Most fat in the body is in the form of triglycerides which are primarily stored in the adipose tissue and liver. It is one of the three main forms of lipids in the body, along with cholesterol and phospholipids. Triglycerides are derived from food or manufactured in the liver.
It is transported through the body by bonding to lipoproteins – VLDL (very low density lipoproteins), IDL (intermediate density lipoproteins), LDL (low density lipoproteins), HDL (high density lipoproteins) and chylomicrons. These lipoproteins allow the water insoluble triglycerides to travel to various tissues and circulate through the blood stream. The main function of triglycerides is to serve as a source of energy but it is also a component of cell membranes although to a lesser extent than cholesterol and phospholipids.
High levels of triglycerides are associated with elevated levels of VLDL, IDL and/or chylomicrons. These three lipoproteins carry the greatest concentration of triglycerides. LDL and HDL contain very small amounts of triglycerides but higher quantities of cholesterol. An elevation of triglycerides in the blood is known as hypertriglyceridemia and is associated with an increased risk of cardiovascular diseases. This is compounded by a high blood level of LDL cholesterol (LDL-C or the “bad cholesterol”) and low HDL cholesterol (HDL-C or the “good cholesterol”).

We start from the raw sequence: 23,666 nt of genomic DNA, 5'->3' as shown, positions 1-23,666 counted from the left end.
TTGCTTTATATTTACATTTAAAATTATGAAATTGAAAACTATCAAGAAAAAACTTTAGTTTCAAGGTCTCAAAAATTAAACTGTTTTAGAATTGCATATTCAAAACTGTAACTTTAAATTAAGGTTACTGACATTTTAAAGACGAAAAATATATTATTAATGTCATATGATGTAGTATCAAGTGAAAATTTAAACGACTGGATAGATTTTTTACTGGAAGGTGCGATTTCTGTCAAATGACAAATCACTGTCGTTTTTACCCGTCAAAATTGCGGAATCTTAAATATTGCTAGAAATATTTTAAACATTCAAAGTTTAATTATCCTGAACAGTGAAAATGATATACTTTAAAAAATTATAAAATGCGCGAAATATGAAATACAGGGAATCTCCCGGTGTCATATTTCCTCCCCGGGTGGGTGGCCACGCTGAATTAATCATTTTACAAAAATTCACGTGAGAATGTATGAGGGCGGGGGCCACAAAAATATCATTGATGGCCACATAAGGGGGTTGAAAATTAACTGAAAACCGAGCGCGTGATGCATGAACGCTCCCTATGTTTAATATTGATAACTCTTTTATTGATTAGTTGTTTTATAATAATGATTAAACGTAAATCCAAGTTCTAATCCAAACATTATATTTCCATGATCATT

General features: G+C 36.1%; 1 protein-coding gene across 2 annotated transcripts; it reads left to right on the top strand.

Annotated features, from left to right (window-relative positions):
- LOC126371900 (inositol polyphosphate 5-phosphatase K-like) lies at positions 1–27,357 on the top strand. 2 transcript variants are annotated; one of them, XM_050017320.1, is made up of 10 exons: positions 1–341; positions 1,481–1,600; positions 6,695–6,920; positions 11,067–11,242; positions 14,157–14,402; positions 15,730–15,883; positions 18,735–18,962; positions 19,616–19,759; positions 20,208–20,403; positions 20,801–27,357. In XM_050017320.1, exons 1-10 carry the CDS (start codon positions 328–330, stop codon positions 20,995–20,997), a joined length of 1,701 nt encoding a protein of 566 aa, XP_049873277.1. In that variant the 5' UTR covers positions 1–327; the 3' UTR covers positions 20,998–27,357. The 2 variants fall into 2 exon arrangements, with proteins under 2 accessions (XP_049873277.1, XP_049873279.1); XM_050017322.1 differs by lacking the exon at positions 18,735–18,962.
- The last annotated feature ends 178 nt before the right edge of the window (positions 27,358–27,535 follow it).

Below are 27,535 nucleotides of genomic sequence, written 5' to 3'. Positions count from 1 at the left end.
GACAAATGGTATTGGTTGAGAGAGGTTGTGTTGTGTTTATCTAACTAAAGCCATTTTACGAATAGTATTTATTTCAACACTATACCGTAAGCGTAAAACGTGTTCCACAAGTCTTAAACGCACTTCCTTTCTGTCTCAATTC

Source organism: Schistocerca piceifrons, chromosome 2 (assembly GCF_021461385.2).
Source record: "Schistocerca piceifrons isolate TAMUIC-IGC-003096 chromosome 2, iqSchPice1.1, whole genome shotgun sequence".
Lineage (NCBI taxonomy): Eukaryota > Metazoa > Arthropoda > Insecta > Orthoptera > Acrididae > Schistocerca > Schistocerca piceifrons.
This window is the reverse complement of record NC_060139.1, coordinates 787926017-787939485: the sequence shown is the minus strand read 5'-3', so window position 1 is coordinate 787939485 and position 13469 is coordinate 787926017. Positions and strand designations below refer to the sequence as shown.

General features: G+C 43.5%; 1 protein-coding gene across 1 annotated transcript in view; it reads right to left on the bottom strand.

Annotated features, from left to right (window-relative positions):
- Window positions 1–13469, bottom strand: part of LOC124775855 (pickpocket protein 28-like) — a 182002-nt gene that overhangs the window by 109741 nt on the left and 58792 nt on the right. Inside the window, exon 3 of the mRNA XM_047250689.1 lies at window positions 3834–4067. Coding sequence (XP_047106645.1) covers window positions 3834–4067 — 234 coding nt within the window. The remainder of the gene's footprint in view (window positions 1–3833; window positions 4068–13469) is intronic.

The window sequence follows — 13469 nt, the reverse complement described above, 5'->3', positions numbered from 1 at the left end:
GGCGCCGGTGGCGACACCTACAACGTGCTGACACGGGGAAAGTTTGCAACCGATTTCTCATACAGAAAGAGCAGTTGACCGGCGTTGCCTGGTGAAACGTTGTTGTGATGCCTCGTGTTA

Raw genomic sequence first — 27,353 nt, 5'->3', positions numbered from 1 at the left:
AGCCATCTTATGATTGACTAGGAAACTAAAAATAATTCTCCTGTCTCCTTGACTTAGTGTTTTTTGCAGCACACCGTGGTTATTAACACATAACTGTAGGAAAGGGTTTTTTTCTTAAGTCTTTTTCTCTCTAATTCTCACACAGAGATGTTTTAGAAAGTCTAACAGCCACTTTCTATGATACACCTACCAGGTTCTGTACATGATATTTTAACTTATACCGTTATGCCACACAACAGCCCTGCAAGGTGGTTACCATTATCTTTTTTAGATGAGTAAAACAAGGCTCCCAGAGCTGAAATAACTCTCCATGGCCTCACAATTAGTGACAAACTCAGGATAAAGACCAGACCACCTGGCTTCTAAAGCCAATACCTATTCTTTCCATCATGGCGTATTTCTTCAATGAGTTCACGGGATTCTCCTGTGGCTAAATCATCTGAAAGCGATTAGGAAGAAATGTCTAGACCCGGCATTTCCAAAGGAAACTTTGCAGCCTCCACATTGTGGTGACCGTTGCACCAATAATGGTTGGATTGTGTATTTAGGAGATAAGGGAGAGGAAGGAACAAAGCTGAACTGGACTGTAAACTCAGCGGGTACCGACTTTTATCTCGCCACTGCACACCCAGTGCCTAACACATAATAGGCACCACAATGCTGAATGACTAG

Triglycerides Blood Test
While triglyceride levels can be monitored on its own through a blood test, it is usually conducted as part of a lipid profile. This allows for a complete assessment of a person’s risk of cardiovascular disease by monitoring the cholesterol levels as well. The test is conducted after a minimum of an 8 hour fast (ideally 9 to 12 hours). A lipid profile will provide values for the following :
- Total cholesterol
- LDL cholesterol
- HDL cholesterol
In addition, the VLDL levels may also be monitored as part of a more comprehensive lipid profile test. The range of values for total, LDL and HDL cholesterol are discussed further under Cholesterol Blood Tests. If the LDL cholesterol is elevated as well as the triglyceride levels, then this is known as hyperlipidemia. Along with a low level of HDL cholesterol, hyperlipidemia is a strong risk factor for conditions like coronary artery disease or strokes.
Triglycerides Levels (Values and Reference Range)
- Normal : less than 150 mg/dL (1.7 mmol/L)
- Bordline High = 150 to 199 mg/dL (1.7 to 2.2 mmol/L)
- High = 200 to 499 mg/dL (2.3 to 5.6 mmol/L)
- Very High = 500 mg/dL or higher (5.6 mmol/L)
VLDL Levels (Values and Reference Range)
- High : greater than 30 mg/dL (0.77 mmol/L)
Article reviewed by Dr. Greg. Last updated on August 17, 2010